Scripture - Galatians 1:1-12
1 Paul an apostle—sent neither by human commission nor from human authorities, but through Jesus Christ and God the Father, who raised him from the dead— 2 and all the members of God’s family who are with me,
To the churches of Galatia:
3 Grace to you and peace from God our Father and the Lord Jesus Christ, 4 who gave himself for our sins to set us free from the present evil age, according to the will of our God and Father, 5 to whom be the glory forever and ever. Amen.
6 I am astonished that you are so quickly deserting the one who called you in the grace of Christ and are turning to a different gospel— 7 not that there is another gospel, but there are some who are confusing you and want to pervert the gospel of Christ. 8 But even if we or an angel from heaven should proclaim to you a gospel contrary to what we proclaimed to you, let that one be accursed! 9 As we have said before, so now I repeat, if anyone proclaims to you a gospel contrary to what you received, let that one be accursed!
10 Am I now seeking human approval, or God’s approval? Or am I trying to please people? If I were still pleasing people, I would not be a servant of Christ.
11 For I want you to know, brothers and sisters, that the gospel that was proclaimed by me is not of human origin; 12 for I did not receive it from a human source, nor was I taught it, but I received it through a revelation of Jesus Christ.
One: The Word of Life. All: Thanks be to God.
*Hymn - The First Song of Isaiah (FWS 2030)
I remember my first flute lesson in college. I had been playing the flute for eight years at this point - all through middle school and high school. For never having taken a formal lesson and learning through my own practicing and what my band teachers had taught, I was pretty good. Through some miracle, I hadn’t learned too many bad habits, I could read music pretty well, and had some decent technical proficiency and thanks to singing, decent breath support. There wasn’t much I had to unlearn.
So when my flute teacher handed me a piece of music full of whole notes on it I thought it was a walk in the park. I played through the notes as they were written without too much thought. She asked me to play it again, but this time paying attention to the beginning and ending of each note. The next time through, she wanted me to pay attention to my embouchure - the shape of my lips - and change them slightly on each note to hear how the tone changed. The third time through I was to pay attention to my breath. And so on and so forth. The next set of exercises was to make sure I had my scales down cold - not just memorized with my mind, but know them on an instinctive level ....down to muscle memory.
I had to go back to the basics to pay attention to the fundamentals - because any flaw in tone production, technique, phrasing - will show up as you work your way through the basics. By getting these things right, or by continuing to work on them and practice them, your playing will improve overall. It’s not easy work. It’s not even very exciting work. But it’s important work.
This is the heart of what Paul is getting at in this letter to the churches in Galatia - get back to the basics of the Gospel. He dives right in with fiery admonishment - they are perverting the message of the Gospel of Jesus that Paul preached among them.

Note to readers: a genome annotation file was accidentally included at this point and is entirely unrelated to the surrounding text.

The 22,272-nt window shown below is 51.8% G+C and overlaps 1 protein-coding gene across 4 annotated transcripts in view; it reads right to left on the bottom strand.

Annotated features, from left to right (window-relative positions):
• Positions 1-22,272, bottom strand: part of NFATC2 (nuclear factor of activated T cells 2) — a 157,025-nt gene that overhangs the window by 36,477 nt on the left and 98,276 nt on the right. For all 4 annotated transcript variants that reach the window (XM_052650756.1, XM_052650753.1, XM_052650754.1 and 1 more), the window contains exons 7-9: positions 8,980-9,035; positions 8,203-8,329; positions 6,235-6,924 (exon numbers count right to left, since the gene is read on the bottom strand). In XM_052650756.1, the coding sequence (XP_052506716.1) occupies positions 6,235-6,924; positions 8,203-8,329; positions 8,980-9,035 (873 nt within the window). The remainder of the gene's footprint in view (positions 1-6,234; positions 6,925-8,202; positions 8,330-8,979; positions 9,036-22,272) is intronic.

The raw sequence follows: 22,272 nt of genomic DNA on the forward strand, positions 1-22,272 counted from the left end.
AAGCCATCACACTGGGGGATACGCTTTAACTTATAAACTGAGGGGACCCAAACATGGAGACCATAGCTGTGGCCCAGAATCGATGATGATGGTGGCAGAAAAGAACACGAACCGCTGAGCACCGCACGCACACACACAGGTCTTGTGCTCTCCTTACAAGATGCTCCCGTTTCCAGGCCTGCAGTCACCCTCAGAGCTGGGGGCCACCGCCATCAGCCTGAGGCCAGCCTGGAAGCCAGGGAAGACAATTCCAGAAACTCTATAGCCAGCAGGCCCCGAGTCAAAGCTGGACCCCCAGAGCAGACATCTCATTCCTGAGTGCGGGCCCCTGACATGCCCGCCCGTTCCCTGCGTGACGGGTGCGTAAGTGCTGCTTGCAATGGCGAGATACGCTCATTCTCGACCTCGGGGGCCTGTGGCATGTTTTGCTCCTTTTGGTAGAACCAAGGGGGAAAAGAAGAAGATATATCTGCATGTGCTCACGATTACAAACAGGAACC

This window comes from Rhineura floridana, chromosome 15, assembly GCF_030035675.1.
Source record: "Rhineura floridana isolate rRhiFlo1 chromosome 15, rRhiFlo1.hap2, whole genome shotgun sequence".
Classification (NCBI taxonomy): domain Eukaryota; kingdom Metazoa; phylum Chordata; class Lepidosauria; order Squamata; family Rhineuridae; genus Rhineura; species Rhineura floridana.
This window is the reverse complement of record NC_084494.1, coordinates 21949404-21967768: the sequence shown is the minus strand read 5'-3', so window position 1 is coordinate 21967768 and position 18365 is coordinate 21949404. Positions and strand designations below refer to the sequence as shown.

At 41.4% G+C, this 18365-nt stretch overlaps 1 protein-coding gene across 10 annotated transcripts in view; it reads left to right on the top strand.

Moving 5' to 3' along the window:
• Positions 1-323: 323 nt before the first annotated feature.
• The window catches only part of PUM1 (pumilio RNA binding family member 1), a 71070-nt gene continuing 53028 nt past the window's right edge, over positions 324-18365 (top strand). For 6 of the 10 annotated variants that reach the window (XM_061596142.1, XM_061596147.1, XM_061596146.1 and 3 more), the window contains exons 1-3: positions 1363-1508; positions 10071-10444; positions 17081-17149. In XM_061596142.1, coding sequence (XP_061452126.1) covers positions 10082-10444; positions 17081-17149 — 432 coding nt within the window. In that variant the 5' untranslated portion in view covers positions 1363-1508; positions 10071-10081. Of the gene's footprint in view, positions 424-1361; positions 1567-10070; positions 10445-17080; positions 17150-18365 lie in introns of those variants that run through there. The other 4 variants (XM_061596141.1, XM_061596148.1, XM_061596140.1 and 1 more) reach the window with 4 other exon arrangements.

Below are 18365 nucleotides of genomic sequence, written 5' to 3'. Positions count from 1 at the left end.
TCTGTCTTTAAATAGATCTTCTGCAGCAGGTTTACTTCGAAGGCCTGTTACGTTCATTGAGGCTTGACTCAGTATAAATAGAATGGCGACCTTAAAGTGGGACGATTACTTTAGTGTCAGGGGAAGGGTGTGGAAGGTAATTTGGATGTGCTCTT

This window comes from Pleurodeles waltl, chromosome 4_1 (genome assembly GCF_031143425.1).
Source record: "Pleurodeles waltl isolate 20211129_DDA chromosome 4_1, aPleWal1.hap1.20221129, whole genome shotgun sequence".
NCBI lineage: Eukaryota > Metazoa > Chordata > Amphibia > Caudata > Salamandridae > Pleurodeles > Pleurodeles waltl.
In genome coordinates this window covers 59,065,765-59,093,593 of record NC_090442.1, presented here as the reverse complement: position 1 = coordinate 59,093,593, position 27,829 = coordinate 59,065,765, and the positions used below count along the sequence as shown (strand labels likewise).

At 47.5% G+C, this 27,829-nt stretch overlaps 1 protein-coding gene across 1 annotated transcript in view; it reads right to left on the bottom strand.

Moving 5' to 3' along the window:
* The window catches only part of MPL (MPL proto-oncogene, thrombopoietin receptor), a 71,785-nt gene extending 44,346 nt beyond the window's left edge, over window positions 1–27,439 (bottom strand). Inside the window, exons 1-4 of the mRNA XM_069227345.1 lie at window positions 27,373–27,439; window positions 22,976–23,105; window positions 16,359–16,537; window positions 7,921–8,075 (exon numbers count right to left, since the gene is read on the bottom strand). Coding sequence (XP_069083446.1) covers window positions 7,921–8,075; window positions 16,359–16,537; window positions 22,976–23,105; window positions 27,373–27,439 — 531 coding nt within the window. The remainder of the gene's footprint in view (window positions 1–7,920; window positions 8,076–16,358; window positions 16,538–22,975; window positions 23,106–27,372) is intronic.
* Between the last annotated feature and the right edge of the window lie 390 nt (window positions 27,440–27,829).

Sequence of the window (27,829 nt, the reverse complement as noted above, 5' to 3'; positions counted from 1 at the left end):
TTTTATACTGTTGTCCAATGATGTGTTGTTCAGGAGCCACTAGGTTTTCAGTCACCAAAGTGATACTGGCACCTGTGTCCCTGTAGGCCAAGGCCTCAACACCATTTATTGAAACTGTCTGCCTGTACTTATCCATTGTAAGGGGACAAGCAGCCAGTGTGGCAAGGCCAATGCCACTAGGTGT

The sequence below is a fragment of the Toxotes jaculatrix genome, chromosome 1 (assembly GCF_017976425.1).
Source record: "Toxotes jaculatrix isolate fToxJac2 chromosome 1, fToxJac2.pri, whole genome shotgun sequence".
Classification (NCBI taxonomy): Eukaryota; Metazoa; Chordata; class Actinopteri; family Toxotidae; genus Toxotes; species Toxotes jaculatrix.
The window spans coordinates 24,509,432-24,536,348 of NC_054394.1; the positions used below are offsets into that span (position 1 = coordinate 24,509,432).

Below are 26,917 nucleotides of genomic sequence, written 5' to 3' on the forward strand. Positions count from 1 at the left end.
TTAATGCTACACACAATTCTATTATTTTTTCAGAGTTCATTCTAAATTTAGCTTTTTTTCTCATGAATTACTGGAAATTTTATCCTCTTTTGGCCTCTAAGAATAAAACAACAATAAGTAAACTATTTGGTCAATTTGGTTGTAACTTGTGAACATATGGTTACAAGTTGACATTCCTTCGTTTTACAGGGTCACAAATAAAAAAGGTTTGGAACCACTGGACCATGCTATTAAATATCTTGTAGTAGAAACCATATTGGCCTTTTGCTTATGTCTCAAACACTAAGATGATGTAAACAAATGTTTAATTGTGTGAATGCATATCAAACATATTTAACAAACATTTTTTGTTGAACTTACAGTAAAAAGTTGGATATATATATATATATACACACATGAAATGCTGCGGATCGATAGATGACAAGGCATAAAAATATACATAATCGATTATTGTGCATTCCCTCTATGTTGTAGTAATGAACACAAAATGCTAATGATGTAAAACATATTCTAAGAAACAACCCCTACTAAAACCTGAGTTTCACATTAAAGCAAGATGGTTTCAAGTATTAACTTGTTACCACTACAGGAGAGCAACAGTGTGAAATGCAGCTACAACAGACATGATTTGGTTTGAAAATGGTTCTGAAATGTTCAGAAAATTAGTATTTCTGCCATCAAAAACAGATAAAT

By making new believers in Jesus undergo Jewish initiation rites before being able to participate in the life of the church.
In the beginnings of the church, there were no real distinctions between Christianity and the Jewish religion. This small sect of the Jewish faith called themselves followers of The Way, and it was attracting all kinds of followers - both practicing Jews and those who were not. In other words, Jews and non-Jews alike were drawn to the Way because of how they saw people living their faith together. Paul was one of these early followers of The Way who felt compelled to share this Gospel message specifically among non-Jewish people. We’ll hear a bit more about Paul’s story next week.
The issue that early followers of The Way had to wrestle with was this -- some early leaders of this movement believed that in order to properly follow Jesus, non-Jewish people would have to first become Jews and become subject to the same laws that Jews practiced -- especially around circumcision, dietary laws, and other Jewish customs. Paul was in a different camp - that Jesus was the fulfilment of the law and came to save all God’s people to a new and different relationship with God so that Jews and non-Jews alike could live in freedom - freedom from the evils of this present age, freedom from being bound by rules and regulations, freedom to live as human beings beloved by God without the weight of the Jewish tradition.
Paul makes it clear that he received this message by a direct revelation of Jesus Christ - not mediated by humans, not something he learned about in a book - but something he experienced straight from the source. Not only does Paul root the Gospel in his own revelation of Christ, he roots his mission to proclaim Christ to the Gentiles as one given by God as well. Paul claims his apostleship not from human authority, not because he was sent by any person or persons, but from Jesus Christ himself. He argues that in this, he’s not trying to win approval from others, he’s not trying to advance himself or appease others - because, let’s face it - preaching Jesus Christ crucified and risen; Jesus, an executed criminal, a prophet disgraced and rejected by many of his own people, doesn’t win anyone popularity points. As Dan Clendenin who writes at Journey with Jesus notes, “To the Jews [Jesus is] a scandal and to Greeks he's foolishness.”